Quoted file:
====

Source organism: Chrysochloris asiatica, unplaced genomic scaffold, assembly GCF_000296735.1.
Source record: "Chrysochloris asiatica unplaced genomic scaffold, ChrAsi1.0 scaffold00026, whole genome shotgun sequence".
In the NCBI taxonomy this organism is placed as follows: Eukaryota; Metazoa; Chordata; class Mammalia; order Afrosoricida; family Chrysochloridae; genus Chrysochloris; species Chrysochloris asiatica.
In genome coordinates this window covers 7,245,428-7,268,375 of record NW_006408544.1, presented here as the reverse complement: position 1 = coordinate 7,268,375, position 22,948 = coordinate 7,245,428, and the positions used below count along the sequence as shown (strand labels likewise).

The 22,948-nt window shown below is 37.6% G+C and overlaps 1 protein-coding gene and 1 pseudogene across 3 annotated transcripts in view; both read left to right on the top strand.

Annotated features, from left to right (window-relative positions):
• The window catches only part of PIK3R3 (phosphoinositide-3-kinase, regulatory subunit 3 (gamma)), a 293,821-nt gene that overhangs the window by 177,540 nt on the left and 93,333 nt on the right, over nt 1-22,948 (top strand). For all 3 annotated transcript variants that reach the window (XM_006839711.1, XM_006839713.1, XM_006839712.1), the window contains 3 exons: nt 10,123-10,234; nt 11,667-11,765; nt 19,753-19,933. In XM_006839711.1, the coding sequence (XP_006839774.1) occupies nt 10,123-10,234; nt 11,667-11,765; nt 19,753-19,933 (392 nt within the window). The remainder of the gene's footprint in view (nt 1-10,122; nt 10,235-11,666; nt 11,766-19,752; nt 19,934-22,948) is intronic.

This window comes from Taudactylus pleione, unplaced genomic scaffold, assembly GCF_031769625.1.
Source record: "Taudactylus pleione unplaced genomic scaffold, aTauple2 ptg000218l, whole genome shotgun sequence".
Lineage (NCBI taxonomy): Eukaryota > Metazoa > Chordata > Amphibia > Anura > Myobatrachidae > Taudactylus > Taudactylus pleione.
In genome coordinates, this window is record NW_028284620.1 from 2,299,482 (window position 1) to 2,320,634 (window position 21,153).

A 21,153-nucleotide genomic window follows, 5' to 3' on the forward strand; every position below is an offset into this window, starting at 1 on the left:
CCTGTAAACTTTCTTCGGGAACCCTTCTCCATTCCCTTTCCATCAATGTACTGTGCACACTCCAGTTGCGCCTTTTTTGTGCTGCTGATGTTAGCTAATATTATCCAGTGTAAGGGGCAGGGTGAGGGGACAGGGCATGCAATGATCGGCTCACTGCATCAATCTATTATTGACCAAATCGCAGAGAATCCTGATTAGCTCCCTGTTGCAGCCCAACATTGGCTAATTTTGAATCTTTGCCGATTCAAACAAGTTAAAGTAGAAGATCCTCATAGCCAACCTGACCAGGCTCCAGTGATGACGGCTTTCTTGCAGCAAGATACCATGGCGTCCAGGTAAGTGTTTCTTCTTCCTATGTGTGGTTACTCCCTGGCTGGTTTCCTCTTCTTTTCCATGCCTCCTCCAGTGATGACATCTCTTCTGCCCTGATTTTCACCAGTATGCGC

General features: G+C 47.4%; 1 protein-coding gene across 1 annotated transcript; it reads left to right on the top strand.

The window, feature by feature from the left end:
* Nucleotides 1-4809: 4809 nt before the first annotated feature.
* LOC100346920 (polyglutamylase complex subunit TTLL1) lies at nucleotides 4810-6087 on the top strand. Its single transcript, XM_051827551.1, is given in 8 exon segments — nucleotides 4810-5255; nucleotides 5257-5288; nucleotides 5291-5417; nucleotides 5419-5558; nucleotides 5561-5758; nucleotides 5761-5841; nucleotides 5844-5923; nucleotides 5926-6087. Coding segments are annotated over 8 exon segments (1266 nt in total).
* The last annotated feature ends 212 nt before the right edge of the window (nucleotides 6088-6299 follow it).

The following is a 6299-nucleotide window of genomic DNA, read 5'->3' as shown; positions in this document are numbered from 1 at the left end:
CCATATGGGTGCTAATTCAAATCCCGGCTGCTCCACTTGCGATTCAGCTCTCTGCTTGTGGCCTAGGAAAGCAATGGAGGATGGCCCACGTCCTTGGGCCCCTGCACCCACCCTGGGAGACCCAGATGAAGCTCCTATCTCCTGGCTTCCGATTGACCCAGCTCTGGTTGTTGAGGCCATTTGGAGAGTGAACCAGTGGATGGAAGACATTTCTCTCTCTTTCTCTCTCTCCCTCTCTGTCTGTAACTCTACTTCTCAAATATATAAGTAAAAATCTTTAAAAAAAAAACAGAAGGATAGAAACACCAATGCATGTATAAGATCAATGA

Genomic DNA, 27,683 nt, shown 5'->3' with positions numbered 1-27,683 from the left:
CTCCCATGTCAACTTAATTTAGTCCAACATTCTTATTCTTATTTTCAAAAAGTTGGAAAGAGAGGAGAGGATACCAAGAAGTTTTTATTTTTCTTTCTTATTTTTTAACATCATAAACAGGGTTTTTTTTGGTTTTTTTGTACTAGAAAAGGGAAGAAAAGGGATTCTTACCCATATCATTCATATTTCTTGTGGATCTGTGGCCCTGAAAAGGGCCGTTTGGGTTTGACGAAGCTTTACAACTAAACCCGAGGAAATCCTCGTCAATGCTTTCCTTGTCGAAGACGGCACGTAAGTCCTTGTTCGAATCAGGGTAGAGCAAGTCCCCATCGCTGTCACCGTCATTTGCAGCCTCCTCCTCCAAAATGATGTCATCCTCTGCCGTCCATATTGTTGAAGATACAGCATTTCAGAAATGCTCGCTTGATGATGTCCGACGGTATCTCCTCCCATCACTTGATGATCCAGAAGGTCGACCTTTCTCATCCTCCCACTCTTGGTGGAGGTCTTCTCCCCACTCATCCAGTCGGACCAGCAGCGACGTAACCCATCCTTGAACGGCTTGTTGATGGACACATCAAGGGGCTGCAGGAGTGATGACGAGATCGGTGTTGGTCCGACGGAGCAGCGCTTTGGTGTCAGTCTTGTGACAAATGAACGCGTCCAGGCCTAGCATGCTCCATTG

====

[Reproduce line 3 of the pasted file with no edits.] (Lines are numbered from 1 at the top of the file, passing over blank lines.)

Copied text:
In the NCBI taxonomy this organism is placed as follows: Eukaryota; Metazoa; Chordata; class Mammalia; order Afrosoricida; family Chrysochloridae; genus Chrysochloris; species Chrysochloris asiatica.